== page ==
Reply To: Ponies for Adults?

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Hello Avalon or should I say “Howdy?” like in the Western movies. I also occasionally ride with an “English” saddle on contact and jump but one can also jump, usually a tad behind, in a Stock seat or Western saddle.

I Googled Shetland Pony to reaquaint myself about this Scotish breed. Briefly i found:
The Shetland pony is the smallest breed of horse, originating in the Shetland Islands. The Shetland Pony is the strongest horse for its size and can pull up to twice its own weight. Shetland Ponies are an extremely tough and durable breed, with a thick double coat in the winter. Some Shetlands can carry up to 130 pounds on their backs, but it is important to be cautious with putting too much weight on their backs because it can lead to back pain and other lameness issues. Many Shetland Ponies are long-lived, and it is not unusual for a Shetland pony to live more than 30 years.

The height of the Shetland Pony is traditionally counted in inches, not in hands. Shetlands are generally between 38- 40 inches in height, but are not to exceed 42 inches (for most American Shetlands the limit is 46 inches). Shetlands range in size from a minimum height of approximately 28 inches (7.0 hands; 71 cm) to an official maximum height of 10.2 hands (42 inches, 107 cm) at the withers (11.2 hands (46 inches, 117 cm) for American Shetlands).

The Shetland Pony is one of the world’s most popular ponies. It can be a great first riding pony for small children due to its small size and gentle personality. They are wonderful children’s mounts for pleasure riding and at riding schools. These ponies are great for harness driving and are a favorite entry in parades. Shetlands can be found at fairs for pony rides and at petting zoos. They are also used as guide animals and in therapeutic programs for the mentally or physically challenged. In the United Kingdom they are featured in the Shetland Pony Grand National, galloping around a racetrack with young jockeys.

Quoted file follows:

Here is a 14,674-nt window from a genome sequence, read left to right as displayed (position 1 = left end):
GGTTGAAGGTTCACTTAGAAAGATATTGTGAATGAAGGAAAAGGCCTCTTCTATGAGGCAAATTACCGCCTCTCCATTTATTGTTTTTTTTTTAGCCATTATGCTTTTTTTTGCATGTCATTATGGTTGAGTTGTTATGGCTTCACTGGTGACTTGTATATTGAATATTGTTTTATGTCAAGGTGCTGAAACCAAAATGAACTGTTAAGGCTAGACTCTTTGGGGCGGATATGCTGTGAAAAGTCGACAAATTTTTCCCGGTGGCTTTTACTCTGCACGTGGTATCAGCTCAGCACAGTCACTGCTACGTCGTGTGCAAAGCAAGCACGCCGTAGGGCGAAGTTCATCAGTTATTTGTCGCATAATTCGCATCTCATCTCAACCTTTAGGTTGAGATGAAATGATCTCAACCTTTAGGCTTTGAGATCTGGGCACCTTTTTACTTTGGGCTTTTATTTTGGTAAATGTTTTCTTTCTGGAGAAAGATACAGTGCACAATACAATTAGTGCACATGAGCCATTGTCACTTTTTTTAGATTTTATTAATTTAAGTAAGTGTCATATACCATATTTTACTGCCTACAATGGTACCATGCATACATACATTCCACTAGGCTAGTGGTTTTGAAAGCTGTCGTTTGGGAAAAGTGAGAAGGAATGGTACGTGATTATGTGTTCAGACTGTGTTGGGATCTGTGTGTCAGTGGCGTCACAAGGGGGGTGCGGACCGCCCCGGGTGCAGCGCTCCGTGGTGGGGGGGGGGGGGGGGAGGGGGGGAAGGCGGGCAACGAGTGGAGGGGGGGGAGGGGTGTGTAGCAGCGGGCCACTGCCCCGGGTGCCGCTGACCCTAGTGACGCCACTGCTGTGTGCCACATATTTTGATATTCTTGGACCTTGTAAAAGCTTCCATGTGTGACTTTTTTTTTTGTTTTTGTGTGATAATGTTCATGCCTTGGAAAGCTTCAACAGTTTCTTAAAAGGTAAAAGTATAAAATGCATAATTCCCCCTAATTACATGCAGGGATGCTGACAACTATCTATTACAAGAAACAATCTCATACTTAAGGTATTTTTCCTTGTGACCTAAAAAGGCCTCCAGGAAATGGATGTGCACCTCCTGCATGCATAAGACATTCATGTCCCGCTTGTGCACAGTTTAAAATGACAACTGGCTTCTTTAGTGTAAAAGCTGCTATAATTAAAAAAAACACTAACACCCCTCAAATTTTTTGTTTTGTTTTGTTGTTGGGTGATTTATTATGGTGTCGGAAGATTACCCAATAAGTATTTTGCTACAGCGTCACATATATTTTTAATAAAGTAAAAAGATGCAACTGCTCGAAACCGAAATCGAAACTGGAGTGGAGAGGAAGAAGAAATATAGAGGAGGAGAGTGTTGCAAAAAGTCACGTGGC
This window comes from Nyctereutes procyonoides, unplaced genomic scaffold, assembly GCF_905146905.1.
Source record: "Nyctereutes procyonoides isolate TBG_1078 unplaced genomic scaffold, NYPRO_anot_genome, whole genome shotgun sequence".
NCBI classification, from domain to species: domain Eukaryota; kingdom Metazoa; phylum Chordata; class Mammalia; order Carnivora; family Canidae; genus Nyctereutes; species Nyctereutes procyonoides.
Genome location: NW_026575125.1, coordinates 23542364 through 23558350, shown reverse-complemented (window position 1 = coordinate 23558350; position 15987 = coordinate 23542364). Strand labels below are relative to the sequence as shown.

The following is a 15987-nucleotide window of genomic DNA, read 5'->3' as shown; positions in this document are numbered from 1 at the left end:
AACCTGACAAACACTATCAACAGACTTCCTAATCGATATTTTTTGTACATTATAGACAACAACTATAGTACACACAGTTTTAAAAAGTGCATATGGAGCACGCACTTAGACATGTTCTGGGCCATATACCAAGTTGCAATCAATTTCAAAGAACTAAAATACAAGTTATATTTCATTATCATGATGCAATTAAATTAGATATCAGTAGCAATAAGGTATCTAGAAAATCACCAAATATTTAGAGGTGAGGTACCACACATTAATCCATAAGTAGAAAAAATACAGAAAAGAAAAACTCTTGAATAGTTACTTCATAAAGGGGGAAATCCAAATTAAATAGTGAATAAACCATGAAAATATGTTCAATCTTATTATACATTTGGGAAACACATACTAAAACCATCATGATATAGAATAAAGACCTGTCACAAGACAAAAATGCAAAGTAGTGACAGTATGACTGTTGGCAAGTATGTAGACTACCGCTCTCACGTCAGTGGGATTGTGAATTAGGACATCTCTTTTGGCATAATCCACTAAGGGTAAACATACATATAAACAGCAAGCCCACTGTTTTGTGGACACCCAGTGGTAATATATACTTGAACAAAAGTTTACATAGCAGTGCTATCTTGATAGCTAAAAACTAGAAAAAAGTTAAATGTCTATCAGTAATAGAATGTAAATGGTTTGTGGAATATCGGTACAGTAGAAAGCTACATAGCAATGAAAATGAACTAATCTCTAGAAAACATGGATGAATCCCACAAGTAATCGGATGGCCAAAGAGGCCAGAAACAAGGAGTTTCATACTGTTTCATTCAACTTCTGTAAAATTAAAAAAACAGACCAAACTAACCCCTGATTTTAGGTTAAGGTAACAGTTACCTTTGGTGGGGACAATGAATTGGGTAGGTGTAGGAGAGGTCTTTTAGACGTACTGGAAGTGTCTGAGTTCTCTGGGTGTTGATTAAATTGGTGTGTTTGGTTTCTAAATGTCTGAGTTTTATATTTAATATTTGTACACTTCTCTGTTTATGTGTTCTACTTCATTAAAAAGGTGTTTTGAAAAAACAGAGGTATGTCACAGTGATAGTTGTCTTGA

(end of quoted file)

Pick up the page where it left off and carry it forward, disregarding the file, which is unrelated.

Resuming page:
Many “pony” breeds can be clever and stubborn and be a challenge to ride. Being under five feet tall, I like to ride ponies and small horses and find them challenging when they often outsmart me. But many horse sized 14h2″ and up can behave the same way and I prefer horses no larger than 15 hands 2 inches and not wide. As a Western rider I prefer the Western horse breeds like the American Quarter Horse, Paint Horse, Pinto Horse, Appaloosa and…believe it or not- Mules, which cannot be shown in horse shows, only in mule shows.

You are gently riding your Shetland walking around a field and s/he is healthy and happy, I can only applaud you for doing what you like with your wonderful horse. Also, the weight of your thighs and legs do not really contribute to the weight on the animal’s back, even with stirrups. And the information quoted from a Google search is a generalization, each person and horse is different and you two seem well suited for each other and need no one’s approval. I agree with you that many adults would enjoy riding ponies and the Icelandic pony is quite popular in the U.S. A much often quoted horse saying here is, “The outside of a horse is good for the inside of a (hu)man. Enjoy your pnny and riding. P.S. I am an Anglophile.

Best regards,